God is not impressed with Israel's sacrifices of religiosity. He doesn't want their worship because they have not followed him fully. They have oppressed the poor and innocent. There is no justice in Israel. 

Just something to think on this morning.

Monday, June 10, 2013

We Were Made For You

Amanda and I saw Third Eye Blind on Saturday. It was supposed to be the B-52's but they cancelled and Third Eye Blind stepped in. It was fun to go and see some live music. I'm not a huge fan of Third Eye Blind but I know enough of their material to enjoy myself. Not my favorite live concert experience but glad I got to see some live music.

That's not the point of this blog.

I was struck with a thought while people watching during the show. As a people, we were made for worship. As I watched people sing their hearts out, with arms out raised as they sung along to songs about hurt, pain, depression, getting high, and the best nights of their lives, I was sad. As I watched people around me it was like watching a worship service where there was no hope. People pouring their hearts out in songs of despair.

We were made to worship to the Creator but without knowing the Creator, we worship other things. imagine that passion, energy, and intensity put into the things of God; towards bringing hope, peace, reconciliation, justice, and love. We were made to be in relationship with God and worship him.

Wednesday, April 17, 2013

Have Mercy

A couple of months back I got this tattoo. It had been an idea of mine for a couple years and I was stoked to finally make this a piece of my arm.

People always talk about being anchored as something to be aware of. Like making sure we're anchored to the right thing. And I get it. "Are you anchored to the word of God?" "Make sure you're anchored to Jesus and not the world."

That's nice but I like the house metaphor better than the sailing metaphor. Christ as your foundation I can get behind. Being anchored to Christ I can also get behind but that's not where my tattoo comes from.

Anchors keep boats in place. But the point of a boat is to go sailing. It's a vehicle for movement and living. Yes there are times when we need to be anchored and not moving but there are times when we need to be moving and taking steps of faith.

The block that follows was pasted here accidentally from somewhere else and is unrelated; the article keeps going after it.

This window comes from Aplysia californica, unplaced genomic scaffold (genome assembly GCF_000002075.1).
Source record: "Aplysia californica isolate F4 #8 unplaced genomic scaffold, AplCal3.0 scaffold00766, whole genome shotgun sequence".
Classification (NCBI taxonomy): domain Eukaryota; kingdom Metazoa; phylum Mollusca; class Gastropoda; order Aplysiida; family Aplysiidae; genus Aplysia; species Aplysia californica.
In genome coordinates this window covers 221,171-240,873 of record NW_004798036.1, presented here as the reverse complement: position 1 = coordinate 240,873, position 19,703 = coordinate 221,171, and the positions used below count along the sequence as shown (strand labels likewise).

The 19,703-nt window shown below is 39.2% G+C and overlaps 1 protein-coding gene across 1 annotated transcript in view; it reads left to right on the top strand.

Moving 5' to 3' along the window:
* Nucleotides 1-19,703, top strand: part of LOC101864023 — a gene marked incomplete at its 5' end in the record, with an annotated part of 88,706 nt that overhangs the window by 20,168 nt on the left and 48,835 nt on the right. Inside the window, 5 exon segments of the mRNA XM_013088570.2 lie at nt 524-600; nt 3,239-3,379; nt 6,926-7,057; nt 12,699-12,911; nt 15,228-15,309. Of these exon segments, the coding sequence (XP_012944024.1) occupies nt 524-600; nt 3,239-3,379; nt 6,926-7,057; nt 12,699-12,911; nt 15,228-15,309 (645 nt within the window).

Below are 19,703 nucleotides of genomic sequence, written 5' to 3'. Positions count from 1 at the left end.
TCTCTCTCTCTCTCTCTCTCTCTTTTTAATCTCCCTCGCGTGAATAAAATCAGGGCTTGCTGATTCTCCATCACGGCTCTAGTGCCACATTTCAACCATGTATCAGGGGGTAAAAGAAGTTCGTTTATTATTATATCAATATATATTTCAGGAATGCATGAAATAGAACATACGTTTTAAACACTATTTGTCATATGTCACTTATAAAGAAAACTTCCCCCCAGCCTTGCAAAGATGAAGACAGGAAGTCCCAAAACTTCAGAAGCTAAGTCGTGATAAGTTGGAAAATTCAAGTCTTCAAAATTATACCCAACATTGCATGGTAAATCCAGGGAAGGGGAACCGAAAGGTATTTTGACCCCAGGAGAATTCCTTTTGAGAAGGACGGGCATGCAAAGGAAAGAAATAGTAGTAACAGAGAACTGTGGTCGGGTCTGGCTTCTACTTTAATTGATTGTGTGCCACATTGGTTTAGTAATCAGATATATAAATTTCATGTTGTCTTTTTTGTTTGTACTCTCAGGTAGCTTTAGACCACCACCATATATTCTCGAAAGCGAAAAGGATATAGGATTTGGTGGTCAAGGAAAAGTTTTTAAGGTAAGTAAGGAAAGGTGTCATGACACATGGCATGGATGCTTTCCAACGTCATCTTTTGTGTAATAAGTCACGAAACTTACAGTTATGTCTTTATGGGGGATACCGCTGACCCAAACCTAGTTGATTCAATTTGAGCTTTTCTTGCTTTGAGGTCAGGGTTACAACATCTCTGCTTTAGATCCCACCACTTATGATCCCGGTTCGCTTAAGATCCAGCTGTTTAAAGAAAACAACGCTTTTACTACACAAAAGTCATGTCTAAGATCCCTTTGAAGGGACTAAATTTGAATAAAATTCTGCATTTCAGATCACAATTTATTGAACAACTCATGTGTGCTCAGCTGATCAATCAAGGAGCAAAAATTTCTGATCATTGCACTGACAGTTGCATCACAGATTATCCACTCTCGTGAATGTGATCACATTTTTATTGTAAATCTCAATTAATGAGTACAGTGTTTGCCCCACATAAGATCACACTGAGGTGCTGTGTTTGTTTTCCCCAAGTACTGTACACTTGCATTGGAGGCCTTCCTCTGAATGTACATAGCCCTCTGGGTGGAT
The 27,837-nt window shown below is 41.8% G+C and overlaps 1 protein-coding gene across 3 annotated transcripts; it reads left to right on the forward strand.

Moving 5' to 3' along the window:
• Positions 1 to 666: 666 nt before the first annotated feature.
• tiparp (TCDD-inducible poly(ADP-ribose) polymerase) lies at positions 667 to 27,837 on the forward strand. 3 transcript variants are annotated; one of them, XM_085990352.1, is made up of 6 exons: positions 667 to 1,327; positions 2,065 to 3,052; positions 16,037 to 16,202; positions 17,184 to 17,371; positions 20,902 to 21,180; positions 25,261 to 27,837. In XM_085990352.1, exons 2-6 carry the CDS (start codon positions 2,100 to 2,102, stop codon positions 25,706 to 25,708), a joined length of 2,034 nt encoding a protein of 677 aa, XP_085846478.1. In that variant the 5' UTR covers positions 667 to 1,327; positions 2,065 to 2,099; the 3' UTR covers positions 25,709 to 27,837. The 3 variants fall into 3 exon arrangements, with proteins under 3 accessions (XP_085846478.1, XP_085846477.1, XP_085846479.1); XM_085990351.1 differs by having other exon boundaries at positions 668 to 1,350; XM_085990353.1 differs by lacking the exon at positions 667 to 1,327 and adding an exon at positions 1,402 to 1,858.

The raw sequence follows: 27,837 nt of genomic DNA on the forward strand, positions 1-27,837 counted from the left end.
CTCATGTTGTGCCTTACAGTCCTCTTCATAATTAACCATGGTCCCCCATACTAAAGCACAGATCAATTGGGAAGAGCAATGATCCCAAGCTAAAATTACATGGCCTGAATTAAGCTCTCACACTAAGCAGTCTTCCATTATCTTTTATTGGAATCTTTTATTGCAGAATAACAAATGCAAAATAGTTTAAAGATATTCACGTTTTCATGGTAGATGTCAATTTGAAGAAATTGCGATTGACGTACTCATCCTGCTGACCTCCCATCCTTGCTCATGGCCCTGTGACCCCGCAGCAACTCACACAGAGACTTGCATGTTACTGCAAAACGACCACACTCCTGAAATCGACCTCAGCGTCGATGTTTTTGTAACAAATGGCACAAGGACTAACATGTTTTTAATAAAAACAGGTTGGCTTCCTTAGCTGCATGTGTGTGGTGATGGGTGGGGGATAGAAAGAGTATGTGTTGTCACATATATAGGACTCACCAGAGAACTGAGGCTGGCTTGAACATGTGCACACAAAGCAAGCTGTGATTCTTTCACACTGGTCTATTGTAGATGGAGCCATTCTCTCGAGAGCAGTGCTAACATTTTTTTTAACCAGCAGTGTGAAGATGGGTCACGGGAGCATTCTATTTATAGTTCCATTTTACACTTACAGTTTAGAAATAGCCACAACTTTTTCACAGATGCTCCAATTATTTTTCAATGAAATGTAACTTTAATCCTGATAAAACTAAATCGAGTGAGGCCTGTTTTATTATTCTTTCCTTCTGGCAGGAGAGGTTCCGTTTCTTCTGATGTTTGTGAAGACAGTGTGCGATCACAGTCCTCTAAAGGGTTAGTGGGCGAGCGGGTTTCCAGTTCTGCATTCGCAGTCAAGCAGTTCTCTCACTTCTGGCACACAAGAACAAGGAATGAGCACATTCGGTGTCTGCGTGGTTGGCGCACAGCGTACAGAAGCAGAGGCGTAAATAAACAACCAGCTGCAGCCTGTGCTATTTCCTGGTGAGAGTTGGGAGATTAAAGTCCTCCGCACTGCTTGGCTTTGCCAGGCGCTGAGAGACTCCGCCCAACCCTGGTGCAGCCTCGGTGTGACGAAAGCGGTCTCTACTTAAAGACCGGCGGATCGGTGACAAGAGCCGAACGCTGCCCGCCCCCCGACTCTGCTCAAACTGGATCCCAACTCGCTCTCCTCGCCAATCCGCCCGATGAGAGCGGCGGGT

The anchor on my arm represents sin, doubt, fear, and anything prevents me from moving forward and becoming who God wants me to be. It's a reminder to not let fear, doubt, and sin cripple my life. It's a reminder that I need God's grace and mercy every single day. Fear, doubt, and sin are going to happen every day. But they can't become anchors that keep me from moving forward and trusting God. His grace and mercy are enough to carry me through the storms and tough times.

Wednesday, March 27, 2013

No Condemnation

Romans 8:1 says that "there is now no condemnation for those who are in Christ Jesus." I've been thinking about this scripture in relation to the story of Jesus and the woman caught in adultery. And how maybe we need to rethink our thoughts on this verse. 

At dawn he appeared again in the temple courts, where all the people gathered around him, and he sat down to teach them. The teachers of the law and the Pharisees brought in a woman caught in adultery. They made her stand before the group and said to Jesus, “Teacher, this woman was caught in the act of adultery. In the Law Moses commanded us to stone such women. Now what do you say?” They were using this question as a trap, in order to have a basis for accusing him. But Jesus bent down and started to write on the ground with his finger. When they kept on questioning him, he straightened up and said to them, “Let any one of you who is without sin be the first to throw a stone at her.” Again he stooped down and wrote on the ground. At this, those who heard began to go away one at a time, the older ones first, until only Jesus was left, with the woman still standing there. 10 Jesus straightened up and asked her, “Woman, where are they? Has no one condemned you?” “No one, sir,” she said. “Then neither do I condemn you,” Jesus declared. “Go now and leave your life of sin.” (John 8:2-11)